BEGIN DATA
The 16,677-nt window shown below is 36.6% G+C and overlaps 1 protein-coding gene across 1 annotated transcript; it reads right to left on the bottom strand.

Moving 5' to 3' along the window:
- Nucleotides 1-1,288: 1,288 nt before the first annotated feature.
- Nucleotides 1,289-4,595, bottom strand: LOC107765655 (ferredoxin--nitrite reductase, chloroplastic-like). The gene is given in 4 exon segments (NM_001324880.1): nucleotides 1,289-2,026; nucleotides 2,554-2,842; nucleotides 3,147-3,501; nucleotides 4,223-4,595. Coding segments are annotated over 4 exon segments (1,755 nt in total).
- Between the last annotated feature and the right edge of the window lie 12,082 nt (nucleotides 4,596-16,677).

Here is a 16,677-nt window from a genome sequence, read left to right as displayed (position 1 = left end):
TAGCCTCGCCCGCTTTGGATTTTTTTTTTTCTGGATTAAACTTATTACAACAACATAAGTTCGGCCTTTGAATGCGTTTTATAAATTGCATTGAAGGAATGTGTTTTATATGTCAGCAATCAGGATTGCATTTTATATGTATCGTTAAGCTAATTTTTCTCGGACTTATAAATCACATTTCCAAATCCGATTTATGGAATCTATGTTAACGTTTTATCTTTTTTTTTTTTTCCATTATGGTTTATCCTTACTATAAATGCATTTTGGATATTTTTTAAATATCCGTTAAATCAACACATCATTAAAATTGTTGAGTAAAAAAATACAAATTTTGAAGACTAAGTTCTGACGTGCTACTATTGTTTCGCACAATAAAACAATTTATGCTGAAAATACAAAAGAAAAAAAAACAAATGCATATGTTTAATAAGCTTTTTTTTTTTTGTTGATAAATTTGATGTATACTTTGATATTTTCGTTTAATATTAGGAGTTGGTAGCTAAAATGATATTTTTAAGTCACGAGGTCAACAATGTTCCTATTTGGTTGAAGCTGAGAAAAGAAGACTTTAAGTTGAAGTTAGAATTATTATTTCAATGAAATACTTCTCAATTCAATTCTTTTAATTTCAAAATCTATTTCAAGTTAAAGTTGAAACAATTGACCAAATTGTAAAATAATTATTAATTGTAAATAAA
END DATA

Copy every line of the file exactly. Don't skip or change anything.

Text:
The 16,677-nt window shown below is 36.6% G+C and overlaps 1 protein-coding gene across 1 annotated transcript; it reads right to left on the bottom strand.

Moving 5' to 3' along the window:
- Nucleotides 1-1,288: 1,288 nt before the first annotated feature.
- Nucleotides 1,289-4,595, bottom strand: LOC107765655 (ferredoxin--nitrite reductase, chloroplastic-like). The gene is given in 4 exon segments (NM_001324880.1): nucleotides 1,289-2,026; nucleotides 2,554-2,842; nucleotides 3,147-3,501; nucleotides 4,223-4,595. Coding segments are annotated over 4 exon segments (1,755 nt in total).
- Between the last annotated feature and the right edge of the window lie 12,082 nt (nucleotides 4,596-16,677).

Here is a 16,677-nt window from a genome sequence, read left to right as displayed (position 1 = left end):
TAGCCTCGCCCGCTTTGGATTTTTTTTTTTCTGGATTAAACTTATTACAACAACATAAGTTCGGCCTTTGAATGCGTTTTATAAATTGCATTGAAGGAATGTGTTTTATATGTCAGCAATCAGGATTGCATTTTATATGTATCGTTAAGCTAATTTTTCTCGGACTTATAAATCACATTTCCAAATCCGATTTATGGAATCTATGTTAACGTTTTATCTTTTTTTTTTTTTCCATTATGGTTTATCCTTACTATAAATGCATTTTGGATATTTTTTAAATATCCGTTAAATCAACACATCATTAAAATTGTTGAGTAAAAAAATACAAATTTTGAAGACTAAGTTCTGACGTGCTACTATTGTTTCGCACAATAAAACAATTTATGCTGAAAATACAAAAGAAAAAAAAACAAATGCATATGTTTAATAAGCTTTTTTTTTTTTGTTGATAAATTTGATGTATACTTTGATATTTTCGTTTAATATTAGGAGTTGGTAGCTAAAATGATATTTTTAAGTCACGAGGTCAACAATGTTCCTATTTGGTTGAAGCTGAGAAAAGAAGACTTTAAGTTGAAGTTAGAATTATTATTTCAATGAAATACTTCTCAATTCAATTCTTTTAATTTCAAAATCTATTTCAAGTTAAAGTTGAAACAATTGACCAAATTGTAAAATAATTATTAATTGTAAATAAA